Silver Queen’s Beasts at Provident Metals
The Royal Mint is home to many popular coin programs, such as the Britannia Silver and Gold series, as well as the new Tudor Beasts series of coins. One popular coin program that ran from 2016 to 2021 and issued coins in gold, silver, and platinum, was the popular Queen’s Beasts series. Learn more about Silver Queen’s Beasts, right here at Provident Metals.
History of the Queen’s Beasts Series
For the coronation of Queen Elizabeth II, ten statues were created to form a guard of honor for her entrance to Westminster Abbey. Each beast represents a part of the British monarchy, with each beast holding a shield containing a badge of arms for a Royal family associated with the Queen.
While her coronation took place on June 2, 1953, the Queen’s Beasts coin program didn’t debut until 2016. Each design was created by Jody Clark, who interestingly also designed the final effigy for the Queen as well.
Coins were issued in silver, gold, and platinum. The first coin debuted in 2016 with just a 2 oz bullion weight. This was significant as it was the first time that the Royal Mint created a silver bullion coin of this size. The popularity of the series led to a 10 oz bullion coin, and multiple proof weights debuting the following year.
2 oz coins in the series have a purity of .9999 pure silver, a face value of £2 (GBP), and arrive in protective packaging. For larger orders, tubes of 10 and Monster Boxes of 200 are also available. Proof coins are available in display boxes that come with a Certificate of Authenticity.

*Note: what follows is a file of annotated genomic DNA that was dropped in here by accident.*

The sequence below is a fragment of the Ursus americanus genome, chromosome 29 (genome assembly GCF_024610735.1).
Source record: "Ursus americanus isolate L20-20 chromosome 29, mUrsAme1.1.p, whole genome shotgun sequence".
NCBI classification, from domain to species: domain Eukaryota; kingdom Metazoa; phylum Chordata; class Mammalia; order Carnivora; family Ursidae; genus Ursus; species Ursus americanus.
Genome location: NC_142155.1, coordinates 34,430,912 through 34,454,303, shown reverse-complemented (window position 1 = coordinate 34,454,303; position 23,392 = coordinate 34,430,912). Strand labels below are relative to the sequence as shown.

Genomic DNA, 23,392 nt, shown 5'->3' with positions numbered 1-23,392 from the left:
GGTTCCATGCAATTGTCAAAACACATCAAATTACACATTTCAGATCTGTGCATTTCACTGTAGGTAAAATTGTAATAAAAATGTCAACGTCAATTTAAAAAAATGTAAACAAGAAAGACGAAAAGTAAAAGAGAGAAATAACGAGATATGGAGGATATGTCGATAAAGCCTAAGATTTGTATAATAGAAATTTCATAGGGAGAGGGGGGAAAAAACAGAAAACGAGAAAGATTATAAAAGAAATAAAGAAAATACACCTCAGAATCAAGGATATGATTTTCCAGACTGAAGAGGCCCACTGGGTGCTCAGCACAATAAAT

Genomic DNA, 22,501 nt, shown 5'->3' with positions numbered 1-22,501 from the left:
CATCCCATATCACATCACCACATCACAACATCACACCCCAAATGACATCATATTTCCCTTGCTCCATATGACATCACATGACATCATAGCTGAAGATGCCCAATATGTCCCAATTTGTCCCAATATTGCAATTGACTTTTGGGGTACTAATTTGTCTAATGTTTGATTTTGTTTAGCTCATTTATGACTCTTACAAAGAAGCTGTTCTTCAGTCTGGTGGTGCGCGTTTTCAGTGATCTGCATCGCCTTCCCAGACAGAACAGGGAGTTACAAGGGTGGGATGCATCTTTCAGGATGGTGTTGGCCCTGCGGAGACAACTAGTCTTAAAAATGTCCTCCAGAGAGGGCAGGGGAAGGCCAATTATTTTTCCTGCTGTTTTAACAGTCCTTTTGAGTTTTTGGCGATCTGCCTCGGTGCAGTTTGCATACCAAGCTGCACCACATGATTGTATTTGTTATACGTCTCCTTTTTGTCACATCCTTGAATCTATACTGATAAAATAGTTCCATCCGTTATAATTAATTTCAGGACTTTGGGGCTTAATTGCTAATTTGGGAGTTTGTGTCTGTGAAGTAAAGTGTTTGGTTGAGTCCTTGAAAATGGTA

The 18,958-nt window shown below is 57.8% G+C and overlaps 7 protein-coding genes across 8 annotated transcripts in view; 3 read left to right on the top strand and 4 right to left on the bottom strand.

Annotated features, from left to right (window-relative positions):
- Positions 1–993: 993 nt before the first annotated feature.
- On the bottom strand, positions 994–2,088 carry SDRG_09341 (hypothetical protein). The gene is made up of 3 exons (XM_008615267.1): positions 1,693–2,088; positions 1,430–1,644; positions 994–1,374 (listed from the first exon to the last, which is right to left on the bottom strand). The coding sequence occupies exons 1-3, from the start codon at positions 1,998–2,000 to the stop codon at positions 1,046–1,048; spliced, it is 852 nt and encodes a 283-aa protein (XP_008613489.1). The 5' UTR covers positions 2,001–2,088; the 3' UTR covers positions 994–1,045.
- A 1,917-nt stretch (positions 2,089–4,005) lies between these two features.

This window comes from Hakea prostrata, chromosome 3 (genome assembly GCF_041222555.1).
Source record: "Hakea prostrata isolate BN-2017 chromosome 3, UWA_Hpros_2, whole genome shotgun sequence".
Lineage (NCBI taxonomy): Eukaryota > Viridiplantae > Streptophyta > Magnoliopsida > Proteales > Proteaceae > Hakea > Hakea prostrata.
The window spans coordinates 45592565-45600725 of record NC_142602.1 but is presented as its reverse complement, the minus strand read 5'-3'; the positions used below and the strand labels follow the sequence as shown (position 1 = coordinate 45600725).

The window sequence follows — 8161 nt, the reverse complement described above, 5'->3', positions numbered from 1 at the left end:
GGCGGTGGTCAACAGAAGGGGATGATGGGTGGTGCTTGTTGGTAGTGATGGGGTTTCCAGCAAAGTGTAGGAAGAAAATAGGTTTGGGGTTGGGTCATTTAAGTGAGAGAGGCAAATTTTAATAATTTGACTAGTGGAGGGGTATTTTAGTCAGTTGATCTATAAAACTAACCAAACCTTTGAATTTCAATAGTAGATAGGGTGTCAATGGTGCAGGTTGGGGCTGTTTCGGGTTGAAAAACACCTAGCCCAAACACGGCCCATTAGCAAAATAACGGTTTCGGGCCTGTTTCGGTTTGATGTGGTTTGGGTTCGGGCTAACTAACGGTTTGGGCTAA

Notably, designs are the same for the silver, platinum, and Queen’s Beasts Gold Coins.
- Lion of England: The Lion of England dates back to the 12th century when Henry I gifted a blue shield to Geoffrey Plantagenet upon his marriage to Henry’s daughter. When Richard I took the throne, he established the Three Lions of England as the official coat of arms of the monarch.
- Griffin of Edward III: A griffin is a mythical beast with the head, wings, and front legs of an eagle, combined with the body, rear legs, and tail of a lion. This beast belonged to King Edward III.
- Red Dragon of Wales: This beast is still popular today as the Red Dragon can be seen on the Wales national flag. This heraldic beast can be traced back to the 6th century.
- Unicorn of Scotland: This mythical beast was used on the early Royal Arms of Scotland. When King James I united England and Scotland, he brought the Unicorn of Scotland with him.
- Black Bull of Clarence: Edward IV used the Black Bull of Clarence as his seal when he rose to power. This is the first of two heraldic beasts from the House of York.
- Falcon of Plantagenets: This heraldic beast is the second to be associated with King Edward III. Many monarchs from the House of York and the House of Lancaster have used a falcon in their royal symbolism.
- Yale of Beaufort: Another mythical beast, this creature is depicted with the snout and tusks of a boar, with the body of a goat. This beast came from the House of Tudor with King Henry VII.
- White Lion of Mortimer: This beast is directly connected to Edward IV, like the Black Bull of Clarence. He inherited this symbol from his grandmother who was the heiress of the Mortimer family.
- White Horse of Hanover: This beast made its way to the Royal Arms in 1714, making it among the newer beasts. King George I used this beast in the quartered shield of the Royal Arms.
- White Greyhound of Richmond: This beast comes from King Henry VII, from the House of Tudor. However, this beast can be seen on personal badges dating back to Edward III.
Purchasing Silver Queen’s Beasts at Provident Metals
Call 1-800-313-3315 to get in touch with the Provident Metals customer service team. We can be reached via email, or through our online chat as well. Don’t hesitate to reach out with any questions you may have.